Prosecutors: (HB 1355, SB 5278) The Prosecutors' Public Safety Review Board bill is scheduled for a hearing in the House Committee on Appropriations February 16 at 3:30 pm.
Treasurers: (HB 1283, SB 5189) The Treasurers’ anticipated tax bill passed the House 98-0 and will now go over to the Senate. The Senate version, having received a Majority Do Pass recommendation is currently in Rules.

Our Progress Thus far

Other Bills of Interest

The following bills of interest were discussed by the Legislative Committee, who then voted to take a position on the bills. 

Support: (HB 1209, SB 5396) This bill allows counties more options in depositories by opening up the pool to credit unions is on the House floor calendar.

Support: (HB 1595) This bill concerns the costs associated with public records, allowing governments to collect a modest fee for electronic records gathered. The bipartisan bill, prime sponsored by Rep. Nealey, came about after extensive off-session discussions involving local and state governments, as well as stakeholder groups. The bill had a hearing in the House Committee on State Government and Technology February 10 at 10 am (link to video feed); the bill is on multiple agendas to exec out of the committed February 10-17.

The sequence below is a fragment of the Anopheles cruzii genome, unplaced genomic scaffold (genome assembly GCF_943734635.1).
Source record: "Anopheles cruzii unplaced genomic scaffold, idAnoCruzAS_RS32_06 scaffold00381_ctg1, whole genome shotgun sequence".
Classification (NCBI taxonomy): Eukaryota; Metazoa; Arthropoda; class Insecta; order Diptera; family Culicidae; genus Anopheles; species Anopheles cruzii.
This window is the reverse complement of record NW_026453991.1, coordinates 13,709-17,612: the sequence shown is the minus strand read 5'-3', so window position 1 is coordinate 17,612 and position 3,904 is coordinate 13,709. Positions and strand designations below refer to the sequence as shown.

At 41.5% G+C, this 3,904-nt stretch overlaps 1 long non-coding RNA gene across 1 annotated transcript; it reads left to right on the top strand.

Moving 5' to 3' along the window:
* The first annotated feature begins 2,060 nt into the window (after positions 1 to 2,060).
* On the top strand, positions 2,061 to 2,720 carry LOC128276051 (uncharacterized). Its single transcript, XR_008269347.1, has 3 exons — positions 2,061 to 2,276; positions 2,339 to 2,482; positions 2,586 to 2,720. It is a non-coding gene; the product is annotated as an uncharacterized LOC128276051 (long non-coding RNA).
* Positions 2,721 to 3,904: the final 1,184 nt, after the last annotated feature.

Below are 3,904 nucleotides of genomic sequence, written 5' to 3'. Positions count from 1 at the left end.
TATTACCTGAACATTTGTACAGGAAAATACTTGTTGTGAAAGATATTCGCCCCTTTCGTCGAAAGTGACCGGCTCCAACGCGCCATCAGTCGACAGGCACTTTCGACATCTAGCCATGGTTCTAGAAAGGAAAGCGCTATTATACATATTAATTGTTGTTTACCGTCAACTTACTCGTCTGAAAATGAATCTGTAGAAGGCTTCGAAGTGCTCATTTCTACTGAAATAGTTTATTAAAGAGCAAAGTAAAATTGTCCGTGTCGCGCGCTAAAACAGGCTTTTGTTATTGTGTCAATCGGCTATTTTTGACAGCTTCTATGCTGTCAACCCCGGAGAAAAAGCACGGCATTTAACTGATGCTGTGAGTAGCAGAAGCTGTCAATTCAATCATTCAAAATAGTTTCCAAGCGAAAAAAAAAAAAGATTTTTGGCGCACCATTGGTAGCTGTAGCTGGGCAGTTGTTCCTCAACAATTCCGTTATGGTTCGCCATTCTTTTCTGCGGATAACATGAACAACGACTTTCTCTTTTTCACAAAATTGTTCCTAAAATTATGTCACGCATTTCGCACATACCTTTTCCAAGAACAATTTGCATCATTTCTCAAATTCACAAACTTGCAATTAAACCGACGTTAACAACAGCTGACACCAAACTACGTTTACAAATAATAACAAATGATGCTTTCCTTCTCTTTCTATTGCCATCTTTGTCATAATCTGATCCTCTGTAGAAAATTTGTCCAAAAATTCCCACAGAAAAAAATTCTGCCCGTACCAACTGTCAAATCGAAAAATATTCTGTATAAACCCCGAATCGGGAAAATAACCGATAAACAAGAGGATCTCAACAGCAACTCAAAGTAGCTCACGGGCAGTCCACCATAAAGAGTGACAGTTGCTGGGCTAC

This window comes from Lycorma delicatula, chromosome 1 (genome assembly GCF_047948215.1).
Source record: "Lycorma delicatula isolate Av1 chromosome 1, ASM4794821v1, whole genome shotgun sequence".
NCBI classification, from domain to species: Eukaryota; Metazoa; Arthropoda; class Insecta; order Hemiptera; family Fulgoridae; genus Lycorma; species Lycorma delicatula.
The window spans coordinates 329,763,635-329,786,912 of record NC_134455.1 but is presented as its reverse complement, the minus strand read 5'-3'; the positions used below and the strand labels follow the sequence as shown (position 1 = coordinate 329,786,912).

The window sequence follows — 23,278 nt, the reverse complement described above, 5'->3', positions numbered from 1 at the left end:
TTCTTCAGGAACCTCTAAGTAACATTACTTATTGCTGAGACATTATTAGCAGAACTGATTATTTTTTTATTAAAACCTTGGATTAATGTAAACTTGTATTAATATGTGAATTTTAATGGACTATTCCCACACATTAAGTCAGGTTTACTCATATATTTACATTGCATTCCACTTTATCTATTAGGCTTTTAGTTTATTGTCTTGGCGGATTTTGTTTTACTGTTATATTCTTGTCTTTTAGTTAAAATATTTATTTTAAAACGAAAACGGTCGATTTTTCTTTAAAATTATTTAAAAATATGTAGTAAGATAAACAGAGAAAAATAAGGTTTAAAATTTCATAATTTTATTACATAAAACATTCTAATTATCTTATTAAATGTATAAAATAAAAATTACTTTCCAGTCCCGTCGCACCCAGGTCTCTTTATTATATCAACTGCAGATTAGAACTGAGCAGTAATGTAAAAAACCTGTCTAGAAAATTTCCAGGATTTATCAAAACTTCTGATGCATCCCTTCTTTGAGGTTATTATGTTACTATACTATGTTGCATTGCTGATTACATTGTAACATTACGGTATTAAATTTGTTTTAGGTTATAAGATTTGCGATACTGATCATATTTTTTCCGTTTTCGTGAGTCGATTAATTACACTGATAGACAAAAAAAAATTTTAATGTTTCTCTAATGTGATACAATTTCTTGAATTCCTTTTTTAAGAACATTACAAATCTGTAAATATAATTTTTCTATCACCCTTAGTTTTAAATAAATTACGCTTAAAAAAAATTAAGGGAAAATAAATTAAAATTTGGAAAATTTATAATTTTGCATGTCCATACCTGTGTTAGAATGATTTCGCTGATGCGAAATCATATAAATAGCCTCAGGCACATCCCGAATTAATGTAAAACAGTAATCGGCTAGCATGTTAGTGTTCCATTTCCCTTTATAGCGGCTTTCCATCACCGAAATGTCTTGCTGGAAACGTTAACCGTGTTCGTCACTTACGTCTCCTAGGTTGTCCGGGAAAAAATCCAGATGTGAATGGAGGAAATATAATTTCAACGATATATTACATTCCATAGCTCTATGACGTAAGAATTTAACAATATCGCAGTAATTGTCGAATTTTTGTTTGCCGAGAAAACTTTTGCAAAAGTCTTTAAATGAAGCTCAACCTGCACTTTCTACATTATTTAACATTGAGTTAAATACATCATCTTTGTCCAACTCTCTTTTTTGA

Legislative Receptions

During session we are partnering with WSAC for four legislative receptions at the Water Street Café in Olympia. Please put these receptions on your calendars and give your local legislators a call to invite them to join us.

The remaining receptions are:

  • February 15, 6:00-8:00 PM, Water Street Café
  • March 15, 6:00-8:00 PM, Water Street Café
  • April 5, 6:00-8:00 PM, Water Street Cafe
Legislative Website

Appointments with Legislators

WSAC has posted a training video providing a broad overview on handling appointments with legislators; it is a great video for anyone looking to learn how to navigate the information (link).